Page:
New maths had to be developed for the third method which was largely written with input from members of our Team and University of Sydney’s Carbon Sequestration Research Team, headed by Professor Alex McBratney. The new maths overcome inherent spacial variability and uncertainty of organic matter (roughly 60% carbon) system by using pre-existing data to split the farms up into unequal areas to reduce sampling error. This new sampling protocol meant that all farm enterprises regardless of location, size and type could be considered, however, to demonstrate an improvement under the method the farm practice to be subject to an activity known to sequester carbon.
Eligible Changes to Farm Practice
For the method, a management activity is an eligible management activity if it involves one of the following land management activities that is undertaken at or after the baseline measurement:
- Applying nutrients to the land in the form of a synthetic or non-synthetic fertiliser to address a material deficiency;
- Applying lime to remediate acid soils;
- Applying gypsum to remediate sodic or magnesic soils;
- Undertaking new irrigation;
- Re-establishing or rejuvenating a pasture by seeding;
- Establishing, and permanently maintaining, a pasture where there was previously no pasture, such as on cropland or bare fallow;
- Altering the stocking rate, duration or intensity of grazing;
- Retaining stubble after a crop is harvested;
- Converting from intensive tillage practices to reduced or no tillage practices;
- Modifying landscape or landform features to remediate land;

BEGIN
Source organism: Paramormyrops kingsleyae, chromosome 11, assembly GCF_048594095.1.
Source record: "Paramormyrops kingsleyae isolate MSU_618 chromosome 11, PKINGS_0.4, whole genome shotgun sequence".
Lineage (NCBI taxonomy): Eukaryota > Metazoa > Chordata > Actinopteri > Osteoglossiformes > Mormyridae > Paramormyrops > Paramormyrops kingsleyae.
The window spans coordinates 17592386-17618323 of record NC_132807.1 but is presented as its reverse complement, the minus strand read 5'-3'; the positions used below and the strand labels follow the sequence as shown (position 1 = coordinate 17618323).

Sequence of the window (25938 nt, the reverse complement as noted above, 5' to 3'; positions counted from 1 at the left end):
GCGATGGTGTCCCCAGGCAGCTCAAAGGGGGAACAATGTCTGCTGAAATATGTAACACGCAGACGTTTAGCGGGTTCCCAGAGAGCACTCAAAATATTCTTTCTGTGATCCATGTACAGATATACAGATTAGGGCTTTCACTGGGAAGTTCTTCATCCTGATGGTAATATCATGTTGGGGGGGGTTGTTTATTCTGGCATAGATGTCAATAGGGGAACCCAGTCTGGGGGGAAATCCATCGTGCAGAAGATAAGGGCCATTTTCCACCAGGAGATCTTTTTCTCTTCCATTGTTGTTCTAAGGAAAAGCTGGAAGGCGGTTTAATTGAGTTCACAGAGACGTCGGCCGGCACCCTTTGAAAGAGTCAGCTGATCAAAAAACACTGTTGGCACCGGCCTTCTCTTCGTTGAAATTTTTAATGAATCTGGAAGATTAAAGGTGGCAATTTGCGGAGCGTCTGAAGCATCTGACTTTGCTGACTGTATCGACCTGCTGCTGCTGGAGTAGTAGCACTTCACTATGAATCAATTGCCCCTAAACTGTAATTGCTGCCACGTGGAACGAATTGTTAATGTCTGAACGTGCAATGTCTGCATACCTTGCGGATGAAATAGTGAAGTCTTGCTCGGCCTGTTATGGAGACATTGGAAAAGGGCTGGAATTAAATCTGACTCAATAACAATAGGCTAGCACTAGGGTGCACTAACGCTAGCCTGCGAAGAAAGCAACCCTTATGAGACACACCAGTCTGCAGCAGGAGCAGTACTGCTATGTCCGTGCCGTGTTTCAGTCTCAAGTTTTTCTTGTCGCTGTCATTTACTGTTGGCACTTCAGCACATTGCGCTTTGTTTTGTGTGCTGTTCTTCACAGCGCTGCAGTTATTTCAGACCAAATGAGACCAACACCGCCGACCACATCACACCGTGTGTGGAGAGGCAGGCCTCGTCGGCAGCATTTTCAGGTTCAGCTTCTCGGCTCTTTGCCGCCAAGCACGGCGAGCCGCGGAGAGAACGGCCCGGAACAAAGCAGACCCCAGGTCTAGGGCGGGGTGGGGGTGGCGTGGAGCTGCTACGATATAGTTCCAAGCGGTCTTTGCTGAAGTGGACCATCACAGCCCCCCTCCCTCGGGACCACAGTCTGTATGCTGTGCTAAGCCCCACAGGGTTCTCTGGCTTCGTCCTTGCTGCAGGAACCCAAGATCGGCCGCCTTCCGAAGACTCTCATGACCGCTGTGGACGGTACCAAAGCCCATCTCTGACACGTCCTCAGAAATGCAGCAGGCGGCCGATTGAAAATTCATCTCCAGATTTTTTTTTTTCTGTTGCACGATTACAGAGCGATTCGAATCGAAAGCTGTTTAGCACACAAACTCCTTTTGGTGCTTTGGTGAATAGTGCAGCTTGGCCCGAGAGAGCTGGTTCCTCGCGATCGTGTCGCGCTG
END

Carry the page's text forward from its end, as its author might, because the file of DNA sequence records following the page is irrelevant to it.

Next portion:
- Using mechanical means to add or redistribute soil through the soil profile;
The first dot point can refer to apply compost, manure or inoculum to address a material deficiency in soil organic matter or living matter. It does not have to be a material deficiency in minerals only. However the correction of the material deficiency has to result in an increase of soil carbon.
Baseline Measurement prior to integrating the Eligible Management Activity
Over a period of time the baseline emissions prior to the change have to be recorded. These emissions include all emissions from every activity of the farm including natural emissions and farm management activities. This will include emissions released by by the land or animals as a result of fertilisers application, lime application, grazing, tilling as well as emissions released by machinery to do the activity. During the baseline period carbon is measured in the soil and in trees (if agriforestry or avoidance is part of the measure).
Re-measurement can occur either as a point at a significant time event to get an annual change or a series of shorter time periods to get a trend. Only once the trend in soil carbon increase is established can a trade be undertaken. The trade will be the differences in the increase of soil carbon after consideration of changes in farm carbon emissions from farm operations and livestock between the two time measurements.
Thus there are significant measurement and administration costs incurred before a trade can be undertaken. Consequently improving profitability or environmental outcomes tends to be the prime reason for undertaking the change in management practises with carbon trading be a secondary driver.